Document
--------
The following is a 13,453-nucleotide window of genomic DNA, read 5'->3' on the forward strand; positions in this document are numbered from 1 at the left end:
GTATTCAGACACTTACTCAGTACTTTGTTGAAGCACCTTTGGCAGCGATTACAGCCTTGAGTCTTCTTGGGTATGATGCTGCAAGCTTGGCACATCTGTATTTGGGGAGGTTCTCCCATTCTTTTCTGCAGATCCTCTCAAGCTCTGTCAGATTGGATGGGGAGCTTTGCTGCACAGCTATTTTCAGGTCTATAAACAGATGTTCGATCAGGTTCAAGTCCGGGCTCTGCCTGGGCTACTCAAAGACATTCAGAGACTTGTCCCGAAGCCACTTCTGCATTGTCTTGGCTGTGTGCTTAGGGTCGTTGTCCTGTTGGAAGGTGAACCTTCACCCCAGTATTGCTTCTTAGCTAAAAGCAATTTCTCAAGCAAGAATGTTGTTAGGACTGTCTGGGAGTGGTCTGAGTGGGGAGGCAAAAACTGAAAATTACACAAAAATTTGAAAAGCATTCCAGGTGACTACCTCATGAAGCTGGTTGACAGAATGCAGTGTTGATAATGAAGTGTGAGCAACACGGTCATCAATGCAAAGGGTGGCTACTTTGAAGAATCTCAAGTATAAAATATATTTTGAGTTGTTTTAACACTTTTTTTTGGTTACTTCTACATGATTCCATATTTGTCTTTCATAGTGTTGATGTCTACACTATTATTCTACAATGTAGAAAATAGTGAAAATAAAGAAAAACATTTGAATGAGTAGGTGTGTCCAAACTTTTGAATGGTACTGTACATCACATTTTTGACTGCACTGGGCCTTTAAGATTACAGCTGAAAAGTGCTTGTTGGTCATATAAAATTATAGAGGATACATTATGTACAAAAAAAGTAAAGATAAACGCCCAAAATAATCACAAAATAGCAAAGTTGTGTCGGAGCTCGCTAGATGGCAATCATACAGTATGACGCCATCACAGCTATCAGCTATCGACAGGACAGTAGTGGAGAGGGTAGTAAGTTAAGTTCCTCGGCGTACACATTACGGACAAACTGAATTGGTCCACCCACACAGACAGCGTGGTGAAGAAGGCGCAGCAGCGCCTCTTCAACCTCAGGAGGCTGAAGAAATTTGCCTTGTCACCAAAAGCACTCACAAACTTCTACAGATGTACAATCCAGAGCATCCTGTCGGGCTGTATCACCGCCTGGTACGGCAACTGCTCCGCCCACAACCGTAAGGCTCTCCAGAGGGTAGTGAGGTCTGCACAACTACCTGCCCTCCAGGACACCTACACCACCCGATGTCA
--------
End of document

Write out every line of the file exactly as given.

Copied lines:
The following is a 13,453-nucleotide window of genomic DNA, read 5'->3' on the forward strand; positions in this document are numbered from 1 at the left end:
GTATTCAGACACTTACTCAGTACTTTGTTGAAGCACCTTTGGCAGCGATTACAGCCTTGAGTCTTCTTGGGTATGATGCTGCAAGCTTGGCACATCTGTATTTGGGGAGGTTCTCCCATTCTTTTCTGCAGATCCTCTCAAGCTCTGTCAGATTGGATGGGGAGCTTTGCTGCACAGCTATTTTCAGGTCTATAAACAGATGTTCGATCAGGTTCAAGTCCGGGCTCTGCCTGGGCTACTCAAAGACATTCAGAGACTTGTCCCGAAGCCACTTCTGCATTGTCTTGGCTGTGTGCTTAGGGTCGTTGTCCTGTTGGAAGGTGAACCTTCACCCCAGTATTGCTTCTTAGCTAAAAGCAATTTCTCAAGCAAGAATGTTGTTAGGACTGTCTGGGAGTGGTCTGAGTGGGGAGGCAAAAACTGAAAATTACACAAAAATTTGAAAAGCATTCCAGGTGACTACCTCATGAAGCTGGTTGACAGAATGCAGTGTTGATAATGAAGTGTGAGCAACACGGTCATCAATGCAAAGGGTGGCTACTTTGAAGAATCTCAAGTATAAAATATATTTTGAGTTGTTTTAACACTTTTTTTTGGTTACTTCTACATGATTCCATATTTGTCTTTCATAGTGTTGATGTCTACACTATTATTCTACAATGTAGAAAATAGTGAAAATAAAGAAAAACATTTGAATGAGTAGGTGTGTCCAAACTTTTGAATGGTACTGTACATCACATTTTTGACTGCACTGGGCCTTTAAGATTACAGCTGAAAAGTGCTTGTTGGTCATATAAAATTATAGAGGATACATTATGTACAAAAAAAGTAAAGATAAACGCCCAAAATAATCACAAAATAGCAAAGTTGTGTCGGAGCTCGCTAGATGGCAATCATACAGTATGACGCCATCACAGCTATCAGCTATCGACAGGACAGTAGTGGAGAGGGTAGTAAGTTAAGTTCCTCGGCGTACACATTACGGACAAACTGAATTGGTCCACCCACACAGACAGCGTGGTGAAGAAGGCGCAGCAGCGCCTCTTCAACCTCAGGAGGCTGAAGAAATTTGCCTTGTCACCAAAAGCACTCACAAACTTCTACAGATGTACAATCCAGAGCATCCTGTCGGGCTGTATCACCGCCTGGTACGGCAACTGCTCCGCCCACAACCGTAAGGCTCTCCAGAGGGTAGTGAGGTCTGCACAACTACCTGCCCTCCAGGACACCTACACCACCCGATGTCA